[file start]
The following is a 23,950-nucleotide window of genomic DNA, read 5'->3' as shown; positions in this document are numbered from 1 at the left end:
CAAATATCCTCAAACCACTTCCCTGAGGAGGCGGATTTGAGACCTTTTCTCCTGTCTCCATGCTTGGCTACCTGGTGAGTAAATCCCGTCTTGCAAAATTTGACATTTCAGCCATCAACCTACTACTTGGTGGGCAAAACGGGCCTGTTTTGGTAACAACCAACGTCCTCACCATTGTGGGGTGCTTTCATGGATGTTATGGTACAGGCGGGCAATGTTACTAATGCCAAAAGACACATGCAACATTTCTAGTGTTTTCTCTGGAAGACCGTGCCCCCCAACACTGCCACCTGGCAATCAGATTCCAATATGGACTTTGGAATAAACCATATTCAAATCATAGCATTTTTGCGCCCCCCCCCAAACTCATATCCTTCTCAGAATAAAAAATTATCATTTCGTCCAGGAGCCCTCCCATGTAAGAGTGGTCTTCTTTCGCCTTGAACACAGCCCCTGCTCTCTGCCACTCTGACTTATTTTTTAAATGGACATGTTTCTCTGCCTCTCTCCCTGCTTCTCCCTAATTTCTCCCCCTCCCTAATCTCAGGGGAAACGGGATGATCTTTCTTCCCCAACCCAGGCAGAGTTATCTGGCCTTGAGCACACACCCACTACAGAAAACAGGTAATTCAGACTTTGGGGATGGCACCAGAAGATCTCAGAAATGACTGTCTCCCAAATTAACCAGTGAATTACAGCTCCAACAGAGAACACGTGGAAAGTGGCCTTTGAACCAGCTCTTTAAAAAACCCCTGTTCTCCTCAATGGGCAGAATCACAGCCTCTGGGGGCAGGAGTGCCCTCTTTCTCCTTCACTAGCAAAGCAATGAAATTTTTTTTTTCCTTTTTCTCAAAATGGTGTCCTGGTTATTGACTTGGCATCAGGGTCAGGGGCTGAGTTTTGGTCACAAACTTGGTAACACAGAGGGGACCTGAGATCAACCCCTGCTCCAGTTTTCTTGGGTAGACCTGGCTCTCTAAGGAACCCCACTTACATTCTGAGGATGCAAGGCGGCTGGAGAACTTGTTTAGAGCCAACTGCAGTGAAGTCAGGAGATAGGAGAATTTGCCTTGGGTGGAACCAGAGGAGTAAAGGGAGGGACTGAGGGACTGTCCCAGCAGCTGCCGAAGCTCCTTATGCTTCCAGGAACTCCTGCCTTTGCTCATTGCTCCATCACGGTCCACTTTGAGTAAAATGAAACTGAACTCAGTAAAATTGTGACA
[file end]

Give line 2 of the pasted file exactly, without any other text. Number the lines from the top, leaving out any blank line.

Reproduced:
CAAATATCCTCAAACCACTTCCCTGAGGAGGCGGATTTGAGACCTTTTCTCCTGTCTCCATGCTTGGCTACCTGGTGAGTAAATCCCGTCTTGCAAAATTTGACATTTCAGCCATCAACCTACTACTTGGTGGGCAAAACGGGCCTGTTTTGGTAACAACCAACGTCCTCACCATTGTGGGGTGCTTTCATGGATGTTATGGTACAGGCGGGCAATGTTACTAATGCCAAAAGACACATGCAACATTTCTAGTGTTTTCTCTGGAAGACCGTGCCCCCCAACACTGCCACCTGGCAATCAGATTCCAATATGGACTTTGGAATAAACCATATTCAAATCATAGCATTTTTGCGCCCCCCCCCAAACTCATATCCTTCTCAGAATAAAAAATTATCATTTCGTCCAGGAGCCCTCCCATGTAAGAGTGGTCTTCTTTCGCCTTGAACACAGCCCCTGCTCTCTGCCACTCTGACTTATTTTTTAAATGGACATGTTTCTCTGCCTCTCTCCCTGCTTCTCCCTAATTTCTCCCCCTCCCTAATCTCAGGGGAAACGGGATGATCTTTCTTCCCCAACCCAGGCAGAGTTATCTGGCCTTGAGCACACACCCACTACAGAAAACAGGTAATTCAGACTTTGGGGATGGCACCAGAAGATCTCAGAAATGACTGTCTCCCAAATTAACCAGTGAATTACAGCTCCAACAGAGAACACGTGGAAAGTGGCCTTTGAACCAGCTCTTTAAAAAACCCCTGTTCTCCTCAATGGGCAGAATCACAGCCTCTGGGGGCAGGAGTGCCCTCTTTCTCCTTCACTAGCAAAGCAATGAAATTTTTTTTTTCCTTTTTCTCAAAATGGTGTCCTGGTTATTGACTTGGCATCAGGGTCAGGGGCTGAGTTTTGGTCACAAACTTGGTAACACAGAGGGGACCTGAGATCAACCCCTGCTCCAGTTTTCTTGGGTAGACCTGGCTCTCTAAGGAACCCCACTTACATTCTGAGGATGCAAGGCGGCTGGAGAACTTGTTTAGAGCCAACTGCAGTGAAGTCAGGAGATAGGAGAATTTGCCTTGGGTGGAACCAGAGGAGTAAAGGGAGGGACTGAGGGACTGTCCCAGCAGCTGCCGAAGCTCCTTATGCTTCCAGGAACTCCTGCCTTTGCTCATTGCTCCATCACGGTCCACTTTGAGTAAAATGAAACTGAACTCAGTAAAATTGTGACA